John goes on to give us the most commonly memorized Scripture in the whole Bible, “For God so loved the world that he gave his only Son, so that everyone who believes in him may not perish but may have eternal life.”
Jesus died that we might have life. Abundant life while we are here on earth and eternal life in the life to come. The promise of healing. Total and complete healing in this life and the next.
Well, that’s nice to hear you say, Pastor, but I’m still sick. This cancer has invaded my body and it just won’t leave. I had a stroke and the doctor says I need surgery. What do you mean there is complete healing?
God brings healing in a whole lot of ways. Sometimes it is through miraculous healing. We have all seen that. Most recently here at Kerr we saw it with with a nephew of the church… You all know the story. The little boy’s boiling water burns were so sever that the doctors rushed his father home from Alaska where he was serving on military duty because they were afraid they might not be able to keep him alive. And then they worried he might loose his eye sight. Then the doctors said he would have to have a series of skin transplants for the rest of his life. But somehow, miraculously, not only did the little boy live, he thrived. He has no eyesight damage. His skin has healed accept in one little part. God still does work miracles as many doctors and nurses will tell you. And God continues to answer prayer, just look at our prayer board in the back!
But unexplained miracles are not the normal way that God works. Usually, God works through his creation. Through you and I. If you get a snake bite, you don’t just look at the hospital door, go in and get an antidote from the doctor. God has given us humans good minds to be able to develop drugs and techniques that can save lives in ways the people of the Old Testament could never imagine.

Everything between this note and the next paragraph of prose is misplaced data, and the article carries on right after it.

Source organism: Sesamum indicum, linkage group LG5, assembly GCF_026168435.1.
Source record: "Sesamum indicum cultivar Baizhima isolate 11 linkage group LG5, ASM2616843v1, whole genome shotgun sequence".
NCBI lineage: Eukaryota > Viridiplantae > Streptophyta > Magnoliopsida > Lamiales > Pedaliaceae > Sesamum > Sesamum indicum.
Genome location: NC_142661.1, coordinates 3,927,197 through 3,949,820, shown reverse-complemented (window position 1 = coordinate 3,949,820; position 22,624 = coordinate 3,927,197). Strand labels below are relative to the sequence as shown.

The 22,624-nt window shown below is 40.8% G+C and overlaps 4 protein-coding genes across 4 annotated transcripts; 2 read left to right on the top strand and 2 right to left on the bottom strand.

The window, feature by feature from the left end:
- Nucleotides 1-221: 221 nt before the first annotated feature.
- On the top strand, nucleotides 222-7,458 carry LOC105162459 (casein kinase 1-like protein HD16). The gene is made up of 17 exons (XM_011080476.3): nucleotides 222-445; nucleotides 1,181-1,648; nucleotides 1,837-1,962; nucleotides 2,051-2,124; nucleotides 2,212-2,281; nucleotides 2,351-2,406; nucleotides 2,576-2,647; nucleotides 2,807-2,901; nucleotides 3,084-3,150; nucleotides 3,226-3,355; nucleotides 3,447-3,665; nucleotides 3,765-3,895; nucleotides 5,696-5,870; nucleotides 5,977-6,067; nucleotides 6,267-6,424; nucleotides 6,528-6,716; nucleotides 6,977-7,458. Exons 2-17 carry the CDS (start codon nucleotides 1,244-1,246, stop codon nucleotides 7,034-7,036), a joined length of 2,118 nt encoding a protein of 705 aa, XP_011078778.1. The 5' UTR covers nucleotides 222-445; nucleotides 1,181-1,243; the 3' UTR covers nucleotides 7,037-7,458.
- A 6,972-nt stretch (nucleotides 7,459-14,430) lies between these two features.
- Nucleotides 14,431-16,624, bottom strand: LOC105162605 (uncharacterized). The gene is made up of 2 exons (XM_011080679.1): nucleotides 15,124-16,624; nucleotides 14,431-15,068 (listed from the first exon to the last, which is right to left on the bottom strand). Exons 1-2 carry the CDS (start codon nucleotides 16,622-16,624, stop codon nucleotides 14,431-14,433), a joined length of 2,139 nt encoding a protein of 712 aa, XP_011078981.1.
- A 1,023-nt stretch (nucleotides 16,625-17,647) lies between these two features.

Barb and I were talking the other day. I think you all know that she is a nurse and worked for 30 some odd years before formally retiring, still works, but less formally. And Barb is amazed at all the progress medicine has made in during her years as a nurse. We can now do heart transplants. Heart transplants. That’s amazing.
Medicine, too, is the work of God, the work of God extending through us, the ones who are made in the very image of God. We are a miracle. And when we humans get to the end of all that we can do, we do not become hopeless. For this is not all that God can do. God takes us at the end of this journey of life and raises us to the next life in the power of Jesus Christ.
But John brings this challenge to us today. John says: “And this is the judgment, that the light has come into the world, and people loved darkness rather than light because their deeds were evil. For all who do evil hate the light and do not come to the light, so that their deeds may not be exposed. But those who do what is true come to the light, so that it may be clearly seen that their deeds have been done in God.”
So how about you? What will you choose today? Will you choose light? Will you choose to follow in God’s way? Will you choose to see the good gifts God has given and choose to walk the path that God has set before us?
John looked around and saw many who loved darkness rather than light. But God is a healing God who gives us knew hearts. God is in the business of heart transplants, taking our hearts that naturally love darkness and turning them to the light.
Let us set our eyes on Jesus and find true healing.
Let us pray.